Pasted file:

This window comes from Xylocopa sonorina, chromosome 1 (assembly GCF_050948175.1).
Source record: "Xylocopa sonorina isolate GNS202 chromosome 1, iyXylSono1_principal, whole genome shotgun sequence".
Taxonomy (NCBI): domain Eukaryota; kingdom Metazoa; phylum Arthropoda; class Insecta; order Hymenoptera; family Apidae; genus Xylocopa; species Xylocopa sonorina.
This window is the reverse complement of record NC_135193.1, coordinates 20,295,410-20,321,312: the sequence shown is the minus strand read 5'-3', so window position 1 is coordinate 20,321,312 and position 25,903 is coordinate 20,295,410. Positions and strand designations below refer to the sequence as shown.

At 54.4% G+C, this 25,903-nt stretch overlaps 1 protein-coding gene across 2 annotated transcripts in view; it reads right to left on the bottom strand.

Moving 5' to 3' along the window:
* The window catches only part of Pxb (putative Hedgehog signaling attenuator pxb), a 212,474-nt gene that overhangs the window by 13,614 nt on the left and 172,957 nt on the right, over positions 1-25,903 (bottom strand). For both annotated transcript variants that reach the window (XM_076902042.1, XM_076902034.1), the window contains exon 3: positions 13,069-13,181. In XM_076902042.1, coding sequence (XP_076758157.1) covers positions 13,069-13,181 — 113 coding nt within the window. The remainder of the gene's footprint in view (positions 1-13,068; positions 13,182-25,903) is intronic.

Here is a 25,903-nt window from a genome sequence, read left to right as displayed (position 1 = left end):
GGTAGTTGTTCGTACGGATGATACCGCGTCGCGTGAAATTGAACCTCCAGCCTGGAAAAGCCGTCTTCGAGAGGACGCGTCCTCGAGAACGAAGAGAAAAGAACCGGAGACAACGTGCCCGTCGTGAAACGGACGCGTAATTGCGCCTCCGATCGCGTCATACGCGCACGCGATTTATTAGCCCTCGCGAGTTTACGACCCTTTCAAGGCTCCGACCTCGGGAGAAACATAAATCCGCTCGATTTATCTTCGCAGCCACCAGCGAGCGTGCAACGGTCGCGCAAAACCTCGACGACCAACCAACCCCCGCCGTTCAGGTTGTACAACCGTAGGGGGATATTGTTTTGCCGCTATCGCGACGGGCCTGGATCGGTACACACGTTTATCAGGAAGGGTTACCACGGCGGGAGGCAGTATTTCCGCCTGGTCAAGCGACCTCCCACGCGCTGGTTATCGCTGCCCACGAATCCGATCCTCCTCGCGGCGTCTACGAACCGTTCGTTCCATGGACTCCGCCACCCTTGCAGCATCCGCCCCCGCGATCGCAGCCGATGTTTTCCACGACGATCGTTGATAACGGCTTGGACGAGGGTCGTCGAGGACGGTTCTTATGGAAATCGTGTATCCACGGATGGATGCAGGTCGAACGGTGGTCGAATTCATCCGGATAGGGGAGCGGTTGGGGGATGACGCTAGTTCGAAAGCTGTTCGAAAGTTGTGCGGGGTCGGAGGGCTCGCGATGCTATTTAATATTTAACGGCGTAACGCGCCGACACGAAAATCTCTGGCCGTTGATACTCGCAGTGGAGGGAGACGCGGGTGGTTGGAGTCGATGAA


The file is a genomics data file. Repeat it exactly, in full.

This window comes from Xylocopa sonorina, chromosome 1 (assembly GCF_050948175.1).
Source record: "Xylocopa sonorina isolate GNS202 chromosome 1, iyXylSono1_principal, whole genome shotgun sequence".
Taxonomy (NCBI): domain Eukaryota; kingdom Metazoa; phylum Arthropoda; class Insecta; order Hymenoptera; family Apidae; genus Xylocopa; species Xylocopa sonorina.
This window is the reverse complement of record NC_135193.1, coordinates 20,295,410-20,321,312: the sequence shown is the minus strand read 5'-3', so window position 1 is coordinate 20,321,312 and position 25,903 is coordinate 20,295,410. Positions and strand designations below refer to the sequence as shown.

At 54.4% G+C, this 25,903-nt stretch overlaps 1 protein-coding gene across 2 annotated transcripts in view; it reads right to left on the bottom strand.

Moving 5' to 3' along the window:
* The window catches only part of Pxb (putative Hedgehog signaling attenuator pxb), a 212,474-nt gene that overhangs the window by 13,614 nt on the left and 172,957 nt on the right, over positions 1-25,903 (bottom strand). For both annotated transcript variants that reach the window (XM_076902042.1, XM_076902034.1), the window contains exon 3: positions 13,069-13,181. In XM_076902042.1, coding sequence (XP_076758157.1) covers positions 13,069-13,181 — 113 coding nt within the window. The remainder of the gene's footprint in view (positions 1-13,068; positions 13,182-25,903) is intronic.

Here is a 25,903-nt window from a genome sequence, read left to right as displayed (position 1 = left end):
GGTAGTTGTTCGTACGGATGATACCGCGTCGCGTGAAATTGAACCTCCAGCCTGGAAAAGCCGTCTTCGAGAGGACGCGTCCTCGAGAACGAAGAGAAAAGAACCGGAGACAACGTGCCCGTCGTGAAACGGACGCGTAATTGCGCCTCCGATCGCGTCATACGCGCACGCGATTTATTAGCCCTCGCGAGTTTACGACCCTTTCAAGGCTCCGACCTCGGGAGAAACATAAATCCGCTCGATTTATCTTCGCAGCCACCAGCGAGCGTGCAACGGTCGCGCAAAACCTCGACGACCAACCAACCCCCGCCGTTCAGGTTGTACAACCGTAGGGGGATATTGTTTTGCCGCTATCGCGACGGGCCTGGATCGGTACACACGTTTATCAGGAAGGGTTACCACGGCGGGAGGCAGTATTTCCGCCTGGTCAAGCGACCTCCCACGCGCTGGTTATCGCTGCCCACGAATCCGATCCTCCTCGCGGCGTCTACGAACCGTTCGTTCCATGGACTCCGCCACCCTTGCAGCATCCGCCCCCGCGATCGCAGCCGATGTTTTCCACGACGATCGTTGATAACGGCTTGGACGAGGGTCGTCGAGGACGGTTCTTATGGAAATCGTGTATCCACGGATGGATGCAGGTCGAACGGTGGTCGAATTCATCCGGATAGGGGAGCGGTTGGGGGATGACGCTAGTTCGAAAGCTGTTCGAAAGTTGTGCGGGGTCGGAGGGCTCGCGATGCTATTTAATATTTAACGGCGTAACGCGCCGACACGAAAATCTCTGGCCGTTGATACTCGCAGTGGAGGGAGACGCGGGTGGTTGGAGTCGATGAA